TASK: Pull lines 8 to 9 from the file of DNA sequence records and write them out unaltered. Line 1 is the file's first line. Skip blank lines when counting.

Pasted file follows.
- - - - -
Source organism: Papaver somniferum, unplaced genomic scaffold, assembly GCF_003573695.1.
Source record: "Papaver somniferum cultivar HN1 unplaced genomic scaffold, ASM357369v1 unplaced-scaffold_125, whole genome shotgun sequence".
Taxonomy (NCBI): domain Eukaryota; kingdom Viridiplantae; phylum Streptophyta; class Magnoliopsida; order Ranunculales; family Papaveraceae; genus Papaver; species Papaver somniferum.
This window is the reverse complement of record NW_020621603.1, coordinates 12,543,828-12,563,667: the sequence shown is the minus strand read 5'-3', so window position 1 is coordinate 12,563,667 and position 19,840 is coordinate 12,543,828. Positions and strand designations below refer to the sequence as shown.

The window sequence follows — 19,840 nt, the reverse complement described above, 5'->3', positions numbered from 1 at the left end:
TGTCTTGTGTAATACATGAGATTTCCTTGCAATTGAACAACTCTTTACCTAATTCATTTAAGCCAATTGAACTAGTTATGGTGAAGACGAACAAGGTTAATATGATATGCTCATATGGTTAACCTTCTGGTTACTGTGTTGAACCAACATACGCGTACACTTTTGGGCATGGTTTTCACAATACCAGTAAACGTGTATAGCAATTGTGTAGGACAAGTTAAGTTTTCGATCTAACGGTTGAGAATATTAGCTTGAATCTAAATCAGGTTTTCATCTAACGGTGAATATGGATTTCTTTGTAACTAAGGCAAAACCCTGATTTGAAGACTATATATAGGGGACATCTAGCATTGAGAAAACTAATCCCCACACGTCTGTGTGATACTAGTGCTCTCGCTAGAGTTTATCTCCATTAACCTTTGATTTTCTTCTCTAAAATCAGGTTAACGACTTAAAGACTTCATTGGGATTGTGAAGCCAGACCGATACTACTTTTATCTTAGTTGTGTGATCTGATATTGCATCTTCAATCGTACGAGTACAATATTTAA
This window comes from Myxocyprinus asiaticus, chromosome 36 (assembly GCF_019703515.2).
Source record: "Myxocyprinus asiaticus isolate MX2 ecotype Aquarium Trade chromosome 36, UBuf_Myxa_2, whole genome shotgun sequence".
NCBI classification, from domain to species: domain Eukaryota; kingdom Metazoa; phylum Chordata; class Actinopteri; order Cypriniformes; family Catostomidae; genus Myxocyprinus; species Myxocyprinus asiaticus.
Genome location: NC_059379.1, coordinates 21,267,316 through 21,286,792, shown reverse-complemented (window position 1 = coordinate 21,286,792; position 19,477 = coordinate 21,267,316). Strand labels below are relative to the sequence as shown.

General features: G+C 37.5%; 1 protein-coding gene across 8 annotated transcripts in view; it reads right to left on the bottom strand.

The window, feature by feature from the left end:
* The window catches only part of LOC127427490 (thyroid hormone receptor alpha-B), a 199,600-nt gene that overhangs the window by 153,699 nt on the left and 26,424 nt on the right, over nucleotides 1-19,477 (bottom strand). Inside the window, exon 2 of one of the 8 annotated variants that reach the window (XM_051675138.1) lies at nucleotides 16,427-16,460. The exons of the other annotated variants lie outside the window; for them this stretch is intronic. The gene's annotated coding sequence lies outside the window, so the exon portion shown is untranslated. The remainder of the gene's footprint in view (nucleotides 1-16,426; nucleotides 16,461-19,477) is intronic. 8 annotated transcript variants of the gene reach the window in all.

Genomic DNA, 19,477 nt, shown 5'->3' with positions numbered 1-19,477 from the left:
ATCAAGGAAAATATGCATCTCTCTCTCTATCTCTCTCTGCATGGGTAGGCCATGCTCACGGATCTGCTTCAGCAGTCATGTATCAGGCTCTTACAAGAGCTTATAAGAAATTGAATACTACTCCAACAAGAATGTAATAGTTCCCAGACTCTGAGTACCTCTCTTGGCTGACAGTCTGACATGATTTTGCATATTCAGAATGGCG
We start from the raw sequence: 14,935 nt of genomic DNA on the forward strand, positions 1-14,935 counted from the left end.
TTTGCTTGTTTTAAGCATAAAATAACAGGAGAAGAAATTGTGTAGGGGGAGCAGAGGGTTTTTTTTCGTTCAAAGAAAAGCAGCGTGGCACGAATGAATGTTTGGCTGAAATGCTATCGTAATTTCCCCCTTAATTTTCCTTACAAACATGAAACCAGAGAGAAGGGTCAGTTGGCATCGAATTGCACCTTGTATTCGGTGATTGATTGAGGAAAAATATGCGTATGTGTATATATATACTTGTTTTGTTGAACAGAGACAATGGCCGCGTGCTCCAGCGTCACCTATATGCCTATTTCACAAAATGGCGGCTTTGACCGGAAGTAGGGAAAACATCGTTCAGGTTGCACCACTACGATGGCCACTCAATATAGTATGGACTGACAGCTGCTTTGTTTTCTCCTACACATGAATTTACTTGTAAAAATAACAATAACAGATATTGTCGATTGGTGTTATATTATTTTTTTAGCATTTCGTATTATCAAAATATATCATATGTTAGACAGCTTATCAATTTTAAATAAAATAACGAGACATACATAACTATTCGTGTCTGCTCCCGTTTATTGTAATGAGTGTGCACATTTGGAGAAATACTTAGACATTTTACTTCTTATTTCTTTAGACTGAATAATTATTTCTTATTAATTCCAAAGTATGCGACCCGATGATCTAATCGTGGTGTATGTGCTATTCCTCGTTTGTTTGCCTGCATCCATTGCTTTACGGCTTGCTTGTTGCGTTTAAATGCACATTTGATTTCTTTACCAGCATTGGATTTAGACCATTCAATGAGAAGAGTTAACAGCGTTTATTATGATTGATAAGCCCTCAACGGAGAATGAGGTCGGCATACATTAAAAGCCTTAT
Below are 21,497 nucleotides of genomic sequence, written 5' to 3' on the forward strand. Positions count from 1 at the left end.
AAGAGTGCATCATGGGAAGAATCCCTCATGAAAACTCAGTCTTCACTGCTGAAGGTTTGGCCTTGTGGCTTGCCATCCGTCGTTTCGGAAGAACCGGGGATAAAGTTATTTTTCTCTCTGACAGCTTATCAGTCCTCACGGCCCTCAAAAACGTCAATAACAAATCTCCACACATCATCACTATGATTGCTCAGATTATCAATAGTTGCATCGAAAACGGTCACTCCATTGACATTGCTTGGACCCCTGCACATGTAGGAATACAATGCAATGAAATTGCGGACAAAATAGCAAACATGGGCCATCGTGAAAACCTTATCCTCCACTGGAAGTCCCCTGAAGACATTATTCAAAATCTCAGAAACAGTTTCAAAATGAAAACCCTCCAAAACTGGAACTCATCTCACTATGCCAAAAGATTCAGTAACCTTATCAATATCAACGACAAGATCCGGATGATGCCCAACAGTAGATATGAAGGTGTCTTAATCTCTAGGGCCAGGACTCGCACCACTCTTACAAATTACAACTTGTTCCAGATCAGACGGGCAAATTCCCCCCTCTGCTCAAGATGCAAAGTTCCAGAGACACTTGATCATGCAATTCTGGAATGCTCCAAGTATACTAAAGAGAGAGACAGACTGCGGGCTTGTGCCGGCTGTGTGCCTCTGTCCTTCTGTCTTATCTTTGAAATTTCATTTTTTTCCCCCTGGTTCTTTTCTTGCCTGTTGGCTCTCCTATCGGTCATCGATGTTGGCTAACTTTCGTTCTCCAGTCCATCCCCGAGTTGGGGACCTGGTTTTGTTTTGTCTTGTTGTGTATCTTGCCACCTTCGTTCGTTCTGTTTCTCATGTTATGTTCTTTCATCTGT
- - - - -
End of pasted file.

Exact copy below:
Source record: "Myxocyprinus asiaticus isolate MX2 ecotype Aquarium Trade chromosome 36, UBuf_Myxa_2, whole genome shotgun sequence".
NCBI classification, from domain to species: domain Eukaryota; kingdom Metazoa; phylum Chordata; class Actinopteri; order Cypriniformes; family Catostomidae; genus Myxocyprinus; species Myxocyprinus asiaticus.